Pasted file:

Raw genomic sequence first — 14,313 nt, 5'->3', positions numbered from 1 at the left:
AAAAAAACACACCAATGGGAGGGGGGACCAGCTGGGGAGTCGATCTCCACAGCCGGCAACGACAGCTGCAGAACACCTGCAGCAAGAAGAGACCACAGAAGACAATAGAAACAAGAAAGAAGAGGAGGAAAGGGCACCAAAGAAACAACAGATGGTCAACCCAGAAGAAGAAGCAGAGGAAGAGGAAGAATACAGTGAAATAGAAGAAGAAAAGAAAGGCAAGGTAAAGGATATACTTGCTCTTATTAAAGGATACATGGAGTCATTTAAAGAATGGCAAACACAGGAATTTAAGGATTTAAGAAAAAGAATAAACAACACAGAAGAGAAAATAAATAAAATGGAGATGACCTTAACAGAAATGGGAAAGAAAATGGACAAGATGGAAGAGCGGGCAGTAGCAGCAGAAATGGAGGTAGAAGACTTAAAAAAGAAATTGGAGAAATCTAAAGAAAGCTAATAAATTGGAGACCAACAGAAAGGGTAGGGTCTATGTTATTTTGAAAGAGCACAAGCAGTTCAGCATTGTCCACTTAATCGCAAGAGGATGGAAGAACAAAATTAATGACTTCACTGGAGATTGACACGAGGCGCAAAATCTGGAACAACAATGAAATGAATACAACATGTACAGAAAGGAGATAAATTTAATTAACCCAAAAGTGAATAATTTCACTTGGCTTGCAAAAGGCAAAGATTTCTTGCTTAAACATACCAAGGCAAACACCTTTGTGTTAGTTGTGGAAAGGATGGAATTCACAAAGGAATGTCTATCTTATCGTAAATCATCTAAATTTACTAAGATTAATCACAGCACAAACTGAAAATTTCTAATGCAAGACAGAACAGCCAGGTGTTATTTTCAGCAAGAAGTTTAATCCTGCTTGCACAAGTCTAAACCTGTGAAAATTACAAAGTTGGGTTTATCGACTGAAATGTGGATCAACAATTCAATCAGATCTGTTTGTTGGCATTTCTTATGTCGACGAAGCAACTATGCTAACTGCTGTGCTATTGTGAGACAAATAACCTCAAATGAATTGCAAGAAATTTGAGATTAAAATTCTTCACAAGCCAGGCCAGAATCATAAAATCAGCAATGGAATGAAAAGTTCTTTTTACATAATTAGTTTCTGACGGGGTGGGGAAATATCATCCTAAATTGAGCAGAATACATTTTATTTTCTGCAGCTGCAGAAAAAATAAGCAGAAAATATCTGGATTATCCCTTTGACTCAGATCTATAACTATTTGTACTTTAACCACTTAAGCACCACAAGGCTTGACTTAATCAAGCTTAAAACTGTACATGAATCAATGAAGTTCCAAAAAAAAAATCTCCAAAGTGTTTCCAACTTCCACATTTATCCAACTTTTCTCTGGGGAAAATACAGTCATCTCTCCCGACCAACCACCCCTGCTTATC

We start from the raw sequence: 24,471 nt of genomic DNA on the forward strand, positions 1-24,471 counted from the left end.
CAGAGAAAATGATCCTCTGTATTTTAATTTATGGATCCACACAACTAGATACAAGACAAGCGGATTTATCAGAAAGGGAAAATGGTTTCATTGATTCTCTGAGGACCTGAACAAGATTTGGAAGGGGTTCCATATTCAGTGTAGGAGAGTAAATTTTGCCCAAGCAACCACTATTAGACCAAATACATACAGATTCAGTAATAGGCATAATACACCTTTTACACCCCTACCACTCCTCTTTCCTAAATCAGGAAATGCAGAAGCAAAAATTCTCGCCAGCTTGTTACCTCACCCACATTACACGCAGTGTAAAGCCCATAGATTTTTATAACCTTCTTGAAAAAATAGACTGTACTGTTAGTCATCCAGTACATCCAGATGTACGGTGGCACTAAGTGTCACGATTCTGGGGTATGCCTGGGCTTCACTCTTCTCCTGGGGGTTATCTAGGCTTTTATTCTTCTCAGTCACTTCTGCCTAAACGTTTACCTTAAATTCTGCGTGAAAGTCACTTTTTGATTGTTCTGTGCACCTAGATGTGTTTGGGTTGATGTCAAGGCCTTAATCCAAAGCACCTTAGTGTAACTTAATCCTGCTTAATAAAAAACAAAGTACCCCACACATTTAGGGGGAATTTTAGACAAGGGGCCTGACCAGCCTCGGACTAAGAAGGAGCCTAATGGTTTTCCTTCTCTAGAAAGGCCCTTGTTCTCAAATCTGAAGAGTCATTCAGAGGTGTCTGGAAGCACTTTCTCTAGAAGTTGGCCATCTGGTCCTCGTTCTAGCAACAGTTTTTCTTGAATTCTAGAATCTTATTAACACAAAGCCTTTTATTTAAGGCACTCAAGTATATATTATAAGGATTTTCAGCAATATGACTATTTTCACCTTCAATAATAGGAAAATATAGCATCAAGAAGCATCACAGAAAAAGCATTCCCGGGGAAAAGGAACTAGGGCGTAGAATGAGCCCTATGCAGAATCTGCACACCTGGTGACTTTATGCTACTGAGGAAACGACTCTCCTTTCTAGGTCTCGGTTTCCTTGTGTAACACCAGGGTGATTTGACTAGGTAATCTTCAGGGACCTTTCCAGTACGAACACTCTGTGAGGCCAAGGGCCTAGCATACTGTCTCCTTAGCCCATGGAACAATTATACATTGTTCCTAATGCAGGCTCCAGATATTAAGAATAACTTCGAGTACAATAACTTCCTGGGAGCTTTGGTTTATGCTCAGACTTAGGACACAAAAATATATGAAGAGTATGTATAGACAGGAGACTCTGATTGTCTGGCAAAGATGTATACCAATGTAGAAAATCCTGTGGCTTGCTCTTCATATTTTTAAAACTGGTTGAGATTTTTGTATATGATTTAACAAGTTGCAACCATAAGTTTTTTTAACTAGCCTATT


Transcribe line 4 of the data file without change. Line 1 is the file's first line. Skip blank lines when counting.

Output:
CAGAGAAAATGATCCTCTGTATTTTAATTTATGGATCCACACAACTAGATACAAGACAAGCGGATTTATCAGAAAGGGAAAATGGTTTCATTGATTCTCTGAGGACCTGAACAAGATTTGGAAGGGGTTCCATATTCAGTGTAGGAGAGTAAATTTTGCCCAAGCAACCACTATTAGACCAAATACATACAGATTCAGTAATAGGCATAATACACCTTTTACACCCCTACCACTCCTCTTTCCTAAATCAGGAAATGCAGAAGCAAAAATTCTCGCCAGCTTGTTACCTCACCCACATTACACGCAGTGTAAAGCCCATAGATTTTTATAACCTTCTTGAAAAAATAGACTGTACTGTTAGTCATCCAGTACATCCAGATGTACGGTGGCACTAAGTGTCACGATTCTGGGGTATGCCTGGGCTTCACTCTTCTCCTGGGGGTTATCTAGGCTTTTATTCTTCTCAGTCACTTCTGCCTAAACGTTTACCTTAAATTCTGCGTGAAAGTCACTTTTTGATTGTTCTGTGCACCTAGATGTGTTTGGGTTGATGTCAAGGCCTTAATCCAAAGCACCTTAGTGTAACTTAATCCTGCTTAATAAAAAACAAAGTACCCCACACATTTAGGGGGAATTTTAGACAAGGGGCCTGACCAGCCTCGGACTAAGAAGGAGCCTAATGGTTTTCCTTCTCTAGAAAGGCCCTTGTTCTCAAATCTGAAGAGTCATTCAGAGGTGTCTGGAAGCACTTTCTCTAGAAGTTGGCCATCTGGTCCTCGTTCTAGCAACAGTTTTTCTTGAATTCTAGAATCTTATTAACACAAAGCCTTTTATTTAAGGCACTCAAGTATATATTATAAGGATTTTCAGCAATATGACTATTTTCACCTTCAATAATAGGAAAATATAGCATCAAGAAGCATCACAGAAAAAGCATTCCCGGGGAAAAGGAACTAGGGCGTAGAATGAGCCCTATGCAGAATCTGCACACCTGGTGACTTTATGCTACTGAGGAAACGACTCTCCTTTCTAGGTCTCGGTTTCCTTGTGTAACACCAGGGTGATTTGACTAGGTAATCTTCAGGGACCTTTCCAGTACGAACACTCTGTGAGGCCAAGGGCCTAGCATACTGTCTCCTTAGCCCATGGAACAATTATACATTGTTCCTAATGCAGGCTCCAGATATTAAGAATAACTTCGAGTACAATAACTTCCTGGGAGCTTTGGTTTATGCTCAGACTTAGGACACAAAAATATATGAAGAGTATGTATAGACAGGAGACTCTGATTGTCTGGCAAAGATGTATACCAATGTAGAAAATCCTGTGGCTTGCTCTTCATATTTTTAAAACTGGTTGAGATTTTTGTATATGATTTAACAAGTTGCAACCATAAGTTTTTTTAACTAGCCTATT